On Thursday, the City Council passed a bill to change that, CBS2's Alice Gainer reported. All it needs now is the mayor's signature.
"I tell my employees all the time, I say, 'Look, you should try to save your money,'" said Lide Sementilli, general manager at Total Care Pharmacy in the Bronx.
Sementilli's five employees will get some help to do that after the City Council passed a bill mandating IRAs (individual retirement accounts) for small businesses.
"Nearly half of New Yorkers who are retirement age have less than $10,000 saved up," said City Council Member Ben Kallos.
The plan is sponsored by the city for private sector employers that have at least five workers and don't already offer a retirement plan.
Employees will be automatically enrolled with 5% of their wages going into their retirement fund. They can adjust the amount or opt-out. Gig workers are allowed to opt-in.
"There will be no employer matching. No employer liability. All the employer is doing is facilitating the payroll deduction," Kallos said.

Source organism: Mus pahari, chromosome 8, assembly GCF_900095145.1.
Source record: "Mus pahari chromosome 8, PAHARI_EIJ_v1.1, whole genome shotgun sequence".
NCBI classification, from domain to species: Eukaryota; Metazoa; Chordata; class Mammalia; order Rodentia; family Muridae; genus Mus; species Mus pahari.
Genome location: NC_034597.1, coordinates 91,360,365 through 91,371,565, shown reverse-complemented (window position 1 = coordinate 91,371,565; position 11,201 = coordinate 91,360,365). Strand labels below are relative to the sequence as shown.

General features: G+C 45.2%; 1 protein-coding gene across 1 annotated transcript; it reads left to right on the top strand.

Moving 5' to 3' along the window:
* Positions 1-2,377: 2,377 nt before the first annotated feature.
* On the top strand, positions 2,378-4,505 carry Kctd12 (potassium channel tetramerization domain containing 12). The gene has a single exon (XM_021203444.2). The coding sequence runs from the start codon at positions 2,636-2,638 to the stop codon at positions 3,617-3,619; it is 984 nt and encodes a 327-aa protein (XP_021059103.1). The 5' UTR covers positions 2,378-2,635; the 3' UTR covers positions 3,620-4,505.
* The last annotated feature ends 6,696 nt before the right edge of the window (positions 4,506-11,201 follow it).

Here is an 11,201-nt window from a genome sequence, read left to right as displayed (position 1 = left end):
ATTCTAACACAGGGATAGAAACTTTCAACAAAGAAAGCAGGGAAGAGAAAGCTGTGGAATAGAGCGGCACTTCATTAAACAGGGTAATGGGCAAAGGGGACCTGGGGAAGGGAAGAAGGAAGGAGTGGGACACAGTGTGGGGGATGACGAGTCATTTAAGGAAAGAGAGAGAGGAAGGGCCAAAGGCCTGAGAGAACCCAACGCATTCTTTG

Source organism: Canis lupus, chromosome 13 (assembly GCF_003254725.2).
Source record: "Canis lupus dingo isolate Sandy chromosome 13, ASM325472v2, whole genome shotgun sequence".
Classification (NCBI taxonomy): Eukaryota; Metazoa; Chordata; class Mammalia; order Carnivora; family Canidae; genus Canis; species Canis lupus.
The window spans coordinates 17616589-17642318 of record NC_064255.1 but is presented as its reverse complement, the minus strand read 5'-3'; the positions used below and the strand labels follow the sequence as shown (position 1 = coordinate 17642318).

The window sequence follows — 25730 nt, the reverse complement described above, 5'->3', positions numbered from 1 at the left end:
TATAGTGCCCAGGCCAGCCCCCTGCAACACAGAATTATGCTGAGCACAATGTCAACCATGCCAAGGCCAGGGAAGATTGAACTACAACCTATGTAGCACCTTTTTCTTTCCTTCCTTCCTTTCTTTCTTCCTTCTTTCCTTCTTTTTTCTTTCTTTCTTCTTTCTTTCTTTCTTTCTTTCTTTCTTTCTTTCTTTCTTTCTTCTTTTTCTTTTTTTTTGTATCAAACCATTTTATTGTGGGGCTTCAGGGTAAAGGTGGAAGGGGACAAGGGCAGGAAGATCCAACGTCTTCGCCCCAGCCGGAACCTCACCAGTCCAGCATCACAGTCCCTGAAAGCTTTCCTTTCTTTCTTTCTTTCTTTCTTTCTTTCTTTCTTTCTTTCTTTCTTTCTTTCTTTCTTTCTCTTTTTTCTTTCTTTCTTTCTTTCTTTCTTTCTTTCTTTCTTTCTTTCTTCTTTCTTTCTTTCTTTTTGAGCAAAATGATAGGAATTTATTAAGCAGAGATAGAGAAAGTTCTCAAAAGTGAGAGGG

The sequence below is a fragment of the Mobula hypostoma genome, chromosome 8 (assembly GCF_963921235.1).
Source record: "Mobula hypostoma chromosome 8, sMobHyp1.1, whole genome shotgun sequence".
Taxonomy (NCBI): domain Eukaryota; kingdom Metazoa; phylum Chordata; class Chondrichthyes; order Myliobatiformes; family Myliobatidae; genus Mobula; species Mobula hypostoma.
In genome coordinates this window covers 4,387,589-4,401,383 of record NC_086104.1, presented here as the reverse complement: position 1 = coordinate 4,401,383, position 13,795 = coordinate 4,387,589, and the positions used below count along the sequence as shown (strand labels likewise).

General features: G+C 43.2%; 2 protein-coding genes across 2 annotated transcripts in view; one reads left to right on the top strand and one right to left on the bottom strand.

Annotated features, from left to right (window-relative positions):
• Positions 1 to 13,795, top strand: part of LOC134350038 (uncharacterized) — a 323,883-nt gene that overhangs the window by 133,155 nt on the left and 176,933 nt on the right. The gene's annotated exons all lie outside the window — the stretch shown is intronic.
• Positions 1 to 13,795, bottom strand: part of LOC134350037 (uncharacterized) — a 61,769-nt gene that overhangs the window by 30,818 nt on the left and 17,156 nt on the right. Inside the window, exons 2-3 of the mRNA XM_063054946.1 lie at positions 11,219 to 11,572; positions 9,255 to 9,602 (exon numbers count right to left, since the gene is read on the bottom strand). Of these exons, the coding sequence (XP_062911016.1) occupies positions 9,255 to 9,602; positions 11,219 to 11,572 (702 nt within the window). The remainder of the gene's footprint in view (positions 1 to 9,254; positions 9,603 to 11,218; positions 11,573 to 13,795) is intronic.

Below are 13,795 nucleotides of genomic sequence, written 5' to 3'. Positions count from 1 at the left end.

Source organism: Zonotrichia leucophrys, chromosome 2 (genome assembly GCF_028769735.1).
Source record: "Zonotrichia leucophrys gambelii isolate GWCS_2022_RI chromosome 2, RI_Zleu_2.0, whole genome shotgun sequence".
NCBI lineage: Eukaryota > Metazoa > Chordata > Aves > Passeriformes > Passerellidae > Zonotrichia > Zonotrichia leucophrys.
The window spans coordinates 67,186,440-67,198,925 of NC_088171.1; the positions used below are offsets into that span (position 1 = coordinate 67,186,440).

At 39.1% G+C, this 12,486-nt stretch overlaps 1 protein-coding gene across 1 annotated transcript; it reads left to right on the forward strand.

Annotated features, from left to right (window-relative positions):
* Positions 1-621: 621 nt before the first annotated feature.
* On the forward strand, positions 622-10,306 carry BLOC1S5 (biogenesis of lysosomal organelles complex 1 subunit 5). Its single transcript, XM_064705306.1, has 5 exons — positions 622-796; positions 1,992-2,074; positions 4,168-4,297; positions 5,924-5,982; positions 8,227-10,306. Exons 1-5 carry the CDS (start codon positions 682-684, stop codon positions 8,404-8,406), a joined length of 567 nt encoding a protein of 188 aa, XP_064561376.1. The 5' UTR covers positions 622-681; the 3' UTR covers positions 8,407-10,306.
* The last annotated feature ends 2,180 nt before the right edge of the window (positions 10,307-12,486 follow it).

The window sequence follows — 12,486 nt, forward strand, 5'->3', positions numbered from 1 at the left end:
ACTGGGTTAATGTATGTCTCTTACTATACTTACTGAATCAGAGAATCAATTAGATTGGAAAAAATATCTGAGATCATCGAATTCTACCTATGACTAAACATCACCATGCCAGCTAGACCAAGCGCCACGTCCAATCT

Shane Hathaway, who owns Hold Fast in Hell's Kitchen, is excited for his employees and happy about no cost for the business after struggling during the pandemic.
"We've had enough costs as it is," Hathaway said.
Critics say this could mean employers who offer a 401(k) might stop since they don't need to match contributions through the automatic IRA.
AARP's Beth Finkel says too many people depend on Social Security for retirement.
"$20,000 a year is what your average amount is that you get. But anyone who lives in New York City knows that's not going to support your retirement," Finkel said.
Council Member Daneek Miller believes this will particularly help communities of color that have seen average household wealth drop for decades
"Over the next decade, it would almost be at net zero, and so this absolutely has to be done for people to have their quality of life," Miller said.
Mayor Bill de Blasio still has to sign it into law. It would go into effect 90 days later, but the Retirement Security Board would have up to two years to implement it.
AARP says research shows there may be a small fee involved with the plan - less than $500 per year no matter how many employees a business has.
If an employee enrolled in the plan changes jobs, they could continue to contribute or roll it over into another plan. A handful of states already have similar plans in place.
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